Central European populism prepares for a severe blow in the elections this Sunday in Slovenia

A new opposition movement shakes the controversial and weakened Prime Minister Janez Jansa


The Prime Minister of Slovenia, Janez Jansa, faces the real possibility of losing power in the legislative elections this Sunday in the face of a new opposition movement that has served throughout the electoral campaign as an echo chamber for criticism of corruption. and authoritarianism that have accompanied the president for much of his long political career, and have gradually eroded his mandate in recent months.

The figure of Jansa, 63 years old, accompanies the history of Slovenia even before its independence from Yugoslavia in June 1990, during the previous process of national democratization that made him the promoter of the national Constitution. Jansa, Minister of Defense during the brief armed conflict that led to the separation of the country, began a political journey marked by two fundamental aspects: the extremism of his political discourse and his problems with the law.

The latter became evident during the following years, beginning with his subsequent decade in opposition, where he combined a commitment to integration into the European Union with a staunch defense of the country’s traditional values. This platform brought him to power for the first time in 2004, at the head of the Democratic Party (SDS), the first of his three terms. The second of them, in 2012, was marked by a corruption scandal that would culminate in a prison sentence in 2013 for trying to take a commission on an arms contract — the so-called “Caso Patria” — finally revoked two years later by the Constitutional Court on understanding that their rights had been violated during the procedure.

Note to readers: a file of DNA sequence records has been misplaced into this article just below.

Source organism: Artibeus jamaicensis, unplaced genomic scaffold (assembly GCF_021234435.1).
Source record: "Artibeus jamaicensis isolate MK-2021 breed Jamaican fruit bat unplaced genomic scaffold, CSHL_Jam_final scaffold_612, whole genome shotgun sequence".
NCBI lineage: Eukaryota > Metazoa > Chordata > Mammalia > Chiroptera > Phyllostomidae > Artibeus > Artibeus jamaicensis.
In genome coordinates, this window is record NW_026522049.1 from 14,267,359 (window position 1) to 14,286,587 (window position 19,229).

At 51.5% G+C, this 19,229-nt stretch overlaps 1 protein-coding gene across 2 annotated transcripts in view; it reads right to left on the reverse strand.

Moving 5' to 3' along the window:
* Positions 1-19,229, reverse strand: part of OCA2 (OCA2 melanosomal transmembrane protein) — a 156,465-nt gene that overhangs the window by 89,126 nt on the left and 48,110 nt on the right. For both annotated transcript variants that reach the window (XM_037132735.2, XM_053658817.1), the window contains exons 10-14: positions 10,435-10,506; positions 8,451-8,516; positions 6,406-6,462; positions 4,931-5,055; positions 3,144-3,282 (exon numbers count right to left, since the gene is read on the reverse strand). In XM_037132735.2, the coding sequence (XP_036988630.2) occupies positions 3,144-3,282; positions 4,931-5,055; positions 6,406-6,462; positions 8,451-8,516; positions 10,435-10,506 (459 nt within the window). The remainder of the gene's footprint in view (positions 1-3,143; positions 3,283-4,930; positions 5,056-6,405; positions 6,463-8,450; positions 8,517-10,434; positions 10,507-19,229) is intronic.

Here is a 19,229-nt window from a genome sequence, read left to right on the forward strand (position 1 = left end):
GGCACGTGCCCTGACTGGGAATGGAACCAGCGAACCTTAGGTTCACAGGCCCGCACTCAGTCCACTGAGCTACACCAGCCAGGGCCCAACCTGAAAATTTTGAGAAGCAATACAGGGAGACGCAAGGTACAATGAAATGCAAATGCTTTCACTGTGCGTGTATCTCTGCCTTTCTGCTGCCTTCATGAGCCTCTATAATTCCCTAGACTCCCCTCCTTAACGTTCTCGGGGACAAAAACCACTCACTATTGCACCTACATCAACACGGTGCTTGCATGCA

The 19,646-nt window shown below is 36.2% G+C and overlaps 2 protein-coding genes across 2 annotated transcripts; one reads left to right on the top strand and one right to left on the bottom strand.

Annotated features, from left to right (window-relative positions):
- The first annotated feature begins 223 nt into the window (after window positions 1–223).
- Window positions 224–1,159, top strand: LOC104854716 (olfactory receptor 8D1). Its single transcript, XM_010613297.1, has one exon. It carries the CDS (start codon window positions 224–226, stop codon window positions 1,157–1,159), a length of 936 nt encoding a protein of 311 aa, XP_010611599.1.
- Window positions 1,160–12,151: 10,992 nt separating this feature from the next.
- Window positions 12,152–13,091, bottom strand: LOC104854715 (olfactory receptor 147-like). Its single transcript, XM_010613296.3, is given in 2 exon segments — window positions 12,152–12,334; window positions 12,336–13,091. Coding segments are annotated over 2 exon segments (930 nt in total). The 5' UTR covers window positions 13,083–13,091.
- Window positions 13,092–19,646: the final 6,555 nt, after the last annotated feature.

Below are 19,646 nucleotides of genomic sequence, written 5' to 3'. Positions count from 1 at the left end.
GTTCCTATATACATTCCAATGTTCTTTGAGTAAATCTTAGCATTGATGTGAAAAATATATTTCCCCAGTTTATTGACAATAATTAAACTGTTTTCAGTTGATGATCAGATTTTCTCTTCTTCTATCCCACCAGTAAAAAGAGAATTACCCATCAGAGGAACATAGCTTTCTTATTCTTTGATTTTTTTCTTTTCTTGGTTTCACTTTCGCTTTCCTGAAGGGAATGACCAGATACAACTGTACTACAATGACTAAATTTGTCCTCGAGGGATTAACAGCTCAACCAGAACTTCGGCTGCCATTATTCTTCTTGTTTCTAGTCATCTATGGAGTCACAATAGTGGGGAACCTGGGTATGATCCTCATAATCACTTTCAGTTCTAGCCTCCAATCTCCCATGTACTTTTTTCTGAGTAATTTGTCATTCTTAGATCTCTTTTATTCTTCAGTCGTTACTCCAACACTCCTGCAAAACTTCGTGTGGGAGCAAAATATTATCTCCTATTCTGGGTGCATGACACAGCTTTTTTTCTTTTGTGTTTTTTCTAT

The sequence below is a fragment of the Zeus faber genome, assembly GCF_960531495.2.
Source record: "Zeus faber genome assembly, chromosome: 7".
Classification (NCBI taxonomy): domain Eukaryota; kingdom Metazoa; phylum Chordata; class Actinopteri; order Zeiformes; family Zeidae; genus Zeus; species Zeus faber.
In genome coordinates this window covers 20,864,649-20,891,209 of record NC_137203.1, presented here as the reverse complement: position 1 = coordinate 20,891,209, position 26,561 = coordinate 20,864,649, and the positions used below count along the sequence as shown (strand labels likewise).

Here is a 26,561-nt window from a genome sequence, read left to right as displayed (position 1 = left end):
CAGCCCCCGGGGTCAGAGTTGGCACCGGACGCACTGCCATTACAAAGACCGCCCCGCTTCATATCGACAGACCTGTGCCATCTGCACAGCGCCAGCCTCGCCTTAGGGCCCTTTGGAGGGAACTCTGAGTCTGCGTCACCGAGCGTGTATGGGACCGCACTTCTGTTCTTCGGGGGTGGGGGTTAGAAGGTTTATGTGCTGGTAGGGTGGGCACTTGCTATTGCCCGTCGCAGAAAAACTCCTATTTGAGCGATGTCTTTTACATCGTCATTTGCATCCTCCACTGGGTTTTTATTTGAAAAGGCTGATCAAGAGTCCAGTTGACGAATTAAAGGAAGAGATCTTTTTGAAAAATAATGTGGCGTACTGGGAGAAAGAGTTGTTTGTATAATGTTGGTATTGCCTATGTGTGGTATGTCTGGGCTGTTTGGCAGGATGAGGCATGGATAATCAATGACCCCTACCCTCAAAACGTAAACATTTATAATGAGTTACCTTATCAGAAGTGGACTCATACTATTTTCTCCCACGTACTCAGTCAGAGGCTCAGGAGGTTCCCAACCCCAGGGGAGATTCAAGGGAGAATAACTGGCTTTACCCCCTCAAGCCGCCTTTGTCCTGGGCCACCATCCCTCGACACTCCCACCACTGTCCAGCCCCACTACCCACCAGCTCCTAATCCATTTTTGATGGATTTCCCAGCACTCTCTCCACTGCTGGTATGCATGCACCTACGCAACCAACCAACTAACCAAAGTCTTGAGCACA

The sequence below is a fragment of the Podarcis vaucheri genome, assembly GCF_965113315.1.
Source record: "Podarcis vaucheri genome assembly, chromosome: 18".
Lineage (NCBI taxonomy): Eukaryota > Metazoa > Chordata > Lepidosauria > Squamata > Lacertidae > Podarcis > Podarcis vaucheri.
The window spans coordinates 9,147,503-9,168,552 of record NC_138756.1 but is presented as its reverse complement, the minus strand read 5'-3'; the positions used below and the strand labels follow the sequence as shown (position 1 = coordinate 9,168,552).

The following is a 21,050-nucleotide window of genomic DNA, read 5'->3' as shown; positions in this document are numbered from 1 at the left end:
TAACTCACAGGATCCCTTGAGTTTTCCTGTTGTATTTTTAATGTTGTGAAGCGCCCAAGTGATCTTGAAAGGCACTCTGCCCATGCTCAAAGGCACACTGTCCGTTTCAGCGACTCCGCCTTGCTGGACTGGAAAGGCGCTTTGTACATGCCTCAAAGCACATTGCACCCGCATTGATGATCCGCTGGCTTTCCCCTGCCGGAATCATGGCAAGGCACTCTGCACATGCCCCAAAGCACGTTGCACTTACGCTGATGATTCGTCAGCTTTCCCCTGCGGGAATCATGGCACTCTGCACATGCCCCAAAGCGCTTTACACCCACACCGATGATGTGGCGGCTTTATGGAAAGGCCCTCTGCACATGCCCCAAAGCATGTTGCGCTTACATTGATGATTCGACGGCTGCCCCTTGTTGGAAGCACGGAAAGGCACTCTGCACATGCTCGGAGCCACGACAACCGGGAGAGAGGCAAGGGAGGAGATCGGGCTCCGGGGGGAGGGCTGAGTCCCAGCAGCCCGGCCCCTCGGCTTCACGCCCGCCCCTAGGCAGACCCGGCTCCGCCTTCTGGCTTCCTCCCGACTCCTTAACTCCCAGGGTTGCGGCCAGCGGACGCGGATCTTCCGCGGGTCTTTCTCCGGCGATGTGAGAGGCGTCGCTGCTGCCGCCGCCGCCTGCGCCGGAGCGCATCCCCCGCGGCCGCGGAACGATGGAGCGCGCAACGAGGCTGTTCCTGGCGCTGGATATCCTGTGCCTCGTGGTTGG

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Jansa’s third term, which began in March 2020, presented a politician close to, but not completely in tune with, the Eurosceptic populism championed by other leaders such as the Hungarian Prime Minister, Viktor Orbán, or the Serbian Aleksandar Vucic. Although Jansa has been closer to Brussels than his two colleagues, he has not hesitated to accuse fellow MEPs of belonging to globalist conspiracy movements, defended the figure of former US President Donald Trump, and rejected the accusations from the European institutions that have pointed out to him for pressuring the country’s media or attacking the independence of the Judiciary.

All these criticisms, added to those made within his own country for his management of the pandemic, ended up germinating in a motion of censure made last year against the president. Jansa barely survived: the motion was six votes short of fruition. Twelve months later, the opposition against Jansa, far from dissolving, appears stronger than ever in the form of the so-called Freedom Movement, led by Robert Golob.


Golob, former president of the state-owned energy company Gen-I, took over the reins of a small pro-environmental party without parliamentary representation in January this year that has ended up amassing enormous support among the center-left opposition and somehow diverting attention from the war in Ukraine (both opponents have declared their support for kyiv in the face of the Russian invasion) to turn this vote into a plebiscite on the weakened figure of Jansa.

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His platform, which conceives these elections as a “referendum on democracy”, defends political transparency and proposes an increase in investment in renewable energy, has earned him so much political support that not even an electoral defeat would detract from his chances of coming to power. : According to the polls, there are six parties that could end up in Parliament this Sunday, some of which could be crucial in deciding behind the scenes what is not achieved at the polls.

The polls could hardly be tighter. Jansa’s party leads the Movement by 0.1 percent in voting intentions, according to a survey published on Tuesday by the ‘Dnevnik’ newspaper, but the latter enjoys a huge pull among the still undecided population, which comprises a quarter of those surveyed, explains analyst Andraz Zorko, from the Valicon think tank, to Bloomberg.

For the analyst, the participation data will be fundamental. A high attendance will favor the Golob Movement, and all the estimates seem to point to it: a minimum of 60 percent is expected, ten points more than in the last elections of 2018.

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